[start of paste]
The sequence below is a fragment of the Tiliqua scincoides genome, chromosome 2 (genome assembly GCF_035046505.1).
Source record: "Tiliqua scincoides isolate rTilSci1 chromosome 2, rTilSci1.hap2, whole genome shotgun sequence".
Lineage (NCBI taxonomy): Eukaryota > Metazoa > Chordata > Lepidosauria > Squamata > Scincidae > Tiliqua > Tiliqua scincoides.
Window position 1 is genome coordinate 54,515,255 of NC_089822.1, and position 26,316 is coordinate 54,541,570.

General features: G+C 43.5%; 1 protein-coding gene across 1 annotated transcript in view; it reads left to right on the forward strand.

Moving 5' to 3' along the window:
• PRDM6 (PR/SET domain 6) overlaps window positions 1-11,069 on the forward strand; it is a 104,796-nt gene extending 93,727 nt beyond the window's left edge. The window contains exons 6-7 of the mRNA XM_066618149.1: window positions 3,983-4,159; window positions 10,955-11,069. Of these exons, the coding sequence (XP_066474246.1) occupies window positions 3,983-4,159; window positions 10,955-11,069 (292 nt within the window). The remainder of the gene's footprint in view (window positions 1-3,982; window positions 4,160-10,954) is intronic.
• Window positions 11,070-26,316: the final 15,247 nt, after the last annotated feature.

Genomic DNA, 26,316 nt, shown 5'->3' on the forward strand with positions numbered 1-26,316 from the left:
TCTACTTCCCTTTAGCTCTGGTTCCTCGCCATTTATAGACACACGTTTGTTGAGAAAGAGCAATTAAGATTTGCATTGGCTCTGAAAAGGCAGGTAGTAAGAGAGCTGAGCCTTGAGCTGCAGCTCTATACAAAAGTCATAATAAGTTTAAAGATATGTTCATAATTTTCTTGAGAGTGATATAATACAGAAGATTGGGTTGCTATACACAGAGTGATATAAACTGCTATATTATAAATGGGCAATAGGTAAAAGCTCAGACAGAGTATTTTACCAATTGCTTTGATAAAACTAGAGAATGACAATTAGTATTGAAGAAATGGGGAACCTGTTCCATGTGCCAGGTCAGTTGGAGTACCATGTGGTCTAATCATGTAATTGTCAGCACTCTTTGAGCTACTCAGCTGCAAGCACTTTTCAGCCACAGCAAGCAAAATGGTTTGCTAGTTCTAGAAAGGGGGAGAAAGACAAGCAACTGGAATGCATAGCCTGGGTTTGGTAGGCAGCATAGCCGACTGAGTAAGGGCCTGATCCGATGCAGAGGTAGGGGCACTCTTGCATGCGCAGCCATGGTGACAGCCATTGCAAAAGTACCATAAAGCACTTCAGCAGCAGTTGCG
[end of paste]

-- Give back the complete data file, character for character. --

The sequence below is a fragment of the Tiliqua scincoides genome, chromosome 2 (genome assembly GCF_035046505.1).
Source record: "Tiliqua scincoides isolate rTilSci1 chromosome 2, rTilSci1.hap2, whole genome shotgun sequence".
Lineage (NCBI taxonomy): Eukaryota > Metazoa > Chordata > Lepidosauria > Squamata > Scincidae > Tiliqua > Tiliqua scincoides.
Window position 1 is genome coordinate 54,515,255 of NC_089822.1, and position 26,316 is coordinate 54,541,570.

General features: G+C 43.5%; 1 protein-coding gene across 1 annotated transcript in view; it reads left to right on the forward strand.

Moving 5' to 3' along the window:
• PRDM6 (PR/SET domain 6) overlaps window positions 1-11,069 on the forward strand; it is a 104,796-nt gene extending 93,727 nt beyond the window's left edge. The window contains exons 6-7 of the mRNA XM_066618149.1: window positions 3,983-4,159; window positions 10,955-11,069. Of these exons, the coding sequence (XP_066474246.1) occupies window positions 3,983-4,159; window positions 10,955-11,069 (292 nt within the window). The remainder of the gene's footprint in view (window positions 1-3,982; window positions 4,160-10,954) is intronic.
• Window positions 11,070-26,316: the final 15,247 nt, after the last annotated feature.

Genomic DNA, 26,316 nt, shown 5'->3' on the forward strand with positions numbered 1-26,316 from the left:
TCTACTTCCCTTTAGCTCTGGTTCCTCGCCATTTATAGACACACGTTTGTTGAGAAAGAGCAATTAAGATTTGCATTGGCTCTGAAAAGGCAGGTAGTAAGAGAGCTGAGCCTTGAGCTGCAGCTCTATACAAAAGTCATAATAAGTTTAAAGATATGTTCATAATTTTCTTGAGAGTGATATAATACAGAAGATTGGGTTGCTATACACAGAGTGATATAAACTGCTATATTATAAATGGGCAATAGGTAAAAGCTCAGACAGAGTATTTTACCAATTGCTTTGATAAAACTAGAGAATGACAATTAGTATTGAAGAAATGGGGAACCTGTTCCATGTGCCAGGTCAGTTGGAGTACCATGTGGTCTAATCATGTAATTGTCAGCACTCTTTGAGCTACTCAGCTGCAAGCACTTTTCAGCCACAGCAAGCAAAATGGTTTGCTAGTTCTAGAAAGGGGGAGAAAGACAAGCAACTGGAATGCATAGCCTGGGTTTGGTAGGCAGCATAGCCGACTGAGTAAGGGCCTGATCCGATGCAGAGGTAGGGGCACTCTTGCATGCGCAGCCATGGTGACAGCCATTGCAAAAGTACCATAAAGCACTTCAGCAGCAGTTGCG